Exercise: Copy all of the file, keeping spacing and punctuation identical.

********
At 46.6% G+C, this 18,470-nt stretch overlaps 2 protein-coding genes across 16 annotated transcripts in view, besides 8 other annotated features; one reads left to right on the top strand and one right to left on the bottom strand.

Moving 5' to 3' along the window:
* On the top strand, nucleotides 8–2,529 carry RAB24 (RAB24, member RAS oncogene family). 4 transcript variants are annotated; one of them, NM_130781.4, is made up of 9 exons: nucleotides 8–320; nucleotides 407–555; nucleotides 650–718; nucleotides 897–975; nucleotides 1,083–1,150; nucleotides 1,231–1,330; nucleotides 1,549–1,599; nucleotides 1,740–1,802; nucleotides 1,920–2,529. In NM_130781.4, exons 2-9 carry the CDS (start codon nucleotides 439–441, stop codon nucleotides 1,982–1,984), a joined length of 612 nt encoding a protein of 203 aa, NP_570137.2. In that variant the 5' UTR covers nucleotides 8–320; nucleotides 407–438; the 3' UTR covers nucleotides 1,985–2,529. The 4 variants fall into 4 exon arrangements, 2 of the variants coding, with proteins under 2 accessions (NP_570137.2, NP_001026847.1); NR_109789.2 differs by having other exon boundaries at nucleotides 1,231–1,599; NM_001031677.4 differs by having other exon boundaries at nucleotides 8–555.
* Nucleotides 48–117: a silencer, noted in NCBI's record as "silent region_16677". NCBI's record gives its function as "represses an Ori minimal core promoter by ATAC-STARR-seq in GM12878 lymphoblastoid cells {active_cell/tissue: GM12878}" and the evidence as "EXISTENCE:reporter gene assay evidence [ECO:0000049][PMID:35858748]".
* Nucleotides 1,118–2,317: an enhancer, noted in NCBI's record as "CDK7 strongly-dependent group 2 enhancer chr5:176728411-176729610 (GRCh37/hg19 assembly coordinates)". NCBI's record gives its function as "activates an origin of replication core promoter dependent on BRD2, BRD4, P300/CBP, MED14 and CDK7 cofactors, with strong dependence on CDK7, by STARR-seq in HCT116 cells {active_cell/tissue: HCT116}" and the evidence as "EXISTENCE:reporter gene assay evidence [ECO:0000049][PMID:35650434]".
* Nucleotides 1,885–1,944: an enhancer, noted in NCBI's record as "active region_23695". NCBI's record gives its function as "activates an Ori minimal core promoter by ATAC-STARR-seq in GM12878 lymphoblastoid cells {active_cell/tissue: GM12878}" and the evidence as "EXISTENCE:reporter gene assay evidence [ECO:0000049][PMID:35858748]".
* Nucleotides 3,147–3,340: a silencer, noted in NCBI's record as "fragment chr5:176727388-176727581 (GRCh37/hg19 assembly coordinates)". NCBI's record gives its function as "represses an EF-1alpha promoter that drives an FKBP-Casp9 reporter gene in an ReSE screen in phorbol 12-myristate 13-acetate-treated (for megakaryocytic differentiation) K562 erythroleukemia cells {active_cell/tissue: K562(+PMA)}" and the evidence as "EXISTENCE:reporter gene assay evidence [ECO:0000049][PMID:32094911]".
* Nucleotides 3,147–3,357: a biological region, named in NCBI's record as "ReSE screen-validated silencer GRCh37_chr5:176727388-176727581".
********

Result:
At 46.6% G+C, this 18,470-nt stretch overlaps 2 protein-coding genes across 16 annotated transcripts in view, besides 8 other annotated features; one reads left to right on the top strand and one right to left on the bottom strand.

Moving 5' to 3' along the window:
* On the top strand, nucleotides 8–2,529 carry RAB24 (RAB24, member RAS oncogene family). 4 transcript variants are annotated; one of them, NM_130781.4, is made up of 9 exons: nucleotides 8–320; nucleotides 407–555; nucleotides 650–718; nucleotides 897–975; nucleotides 1,083–1,150; nucleotides 1,231–1,330; nucleotides 1,549–1,599; nucleotides 1,740–1,802; nucleotides 1,920–2,529. In NM_130781.4, exons 2-9 carry the CDS (start codon nucleotides 439–441, stop codon nucleotides 1,982–1,984), a joined length of 612 nt encoding a protein of 203 aa, NP_570137.2. In that variant the 5' UTR covers nucleotides 8–320; nucleotides 407–438; the 3' UTR covers nucleotides 1,985–2,529. The 4 variants fall into 4 exon arrangements, 2 of the variants coding, with proteins under 2 accessions (NP_570137.2, NP_001026847.1); NR_109789.2 differs by having other exon boundaries at nucleotides 1,231–1,599; NM_001031677.4 differs by having other exon boundaries at nucleotides 8–555.
* Nucleotides 48–117: a silencer, noted in NCBI's record as "silent region_16677". NCBI's record gives its function as "represses an Ori minimal core promoter by ATAC-STARR-seq in GM12878 lymphoblastoid cells {active_cell/tissue: GM12878}" and the evidence as "EXISTENCE:reporter gene assay evidence [ECO:0000049][PMID:35858748]".
* Nucleotides 1,118–2,317: an enhancer, noted in NCBI's record as "CDK7 strongly-dependent group 2 enhancer chr5:176728411-176729610 (GRCh37/hg19 assembly coordinates)". NCBI's record gives its function as "activates an origin of replication core promoter dependent on BRD2, BRD4, P300/CBP, MED14 and CDK7 cofactors, with strong dependence on CDK7, by STARR-seq in HCT116 cells {active_cell/tissue: HCT116}" and the evidence as "EXISTENCE:reporter gene assay evidence [ECO:0000049][PMID:35650434]".
* Nucleotides 1,885–1,944: an enhancer, noted in NCBI's record as "active region_23695". NCBI's record gives its function as "activates an Ori minimal core promoter by ATAC-STARR-seq in GM12878 lymphoblastoid cells {active_cell/tissue: GM12878}" and the evidence as "EXISTENCE:reporter gene assay evidence [ECO:0000049][PMID:35858748]".
* Nucleotides 3,147–3,340: a silencer, noted in NCBI's record as "fragment chr5:176727388-176727581 (GRCh37/hg19 assembly coordinates)". NCBI's record gives its function as "represses an EF-1alpha promoter that drives an FKBP-Casp9 reporter gene in an ReSE screen in phorbol 12-myristate 13-acetate-treated (for megakaryocytic differentiation) K562 erythroleukemia cells {active_cell/tissue: K562(+PMA)}" and the evidence as "EXISTENCE:reporter gene assay evidence [ECO:0000049][PMID:32094911]".
* Nucleotides 3,147–3,357: a biological region, named in NCBI's record as "ReSE screen-validated silencer GRCh37_chr5:176727388-176727581".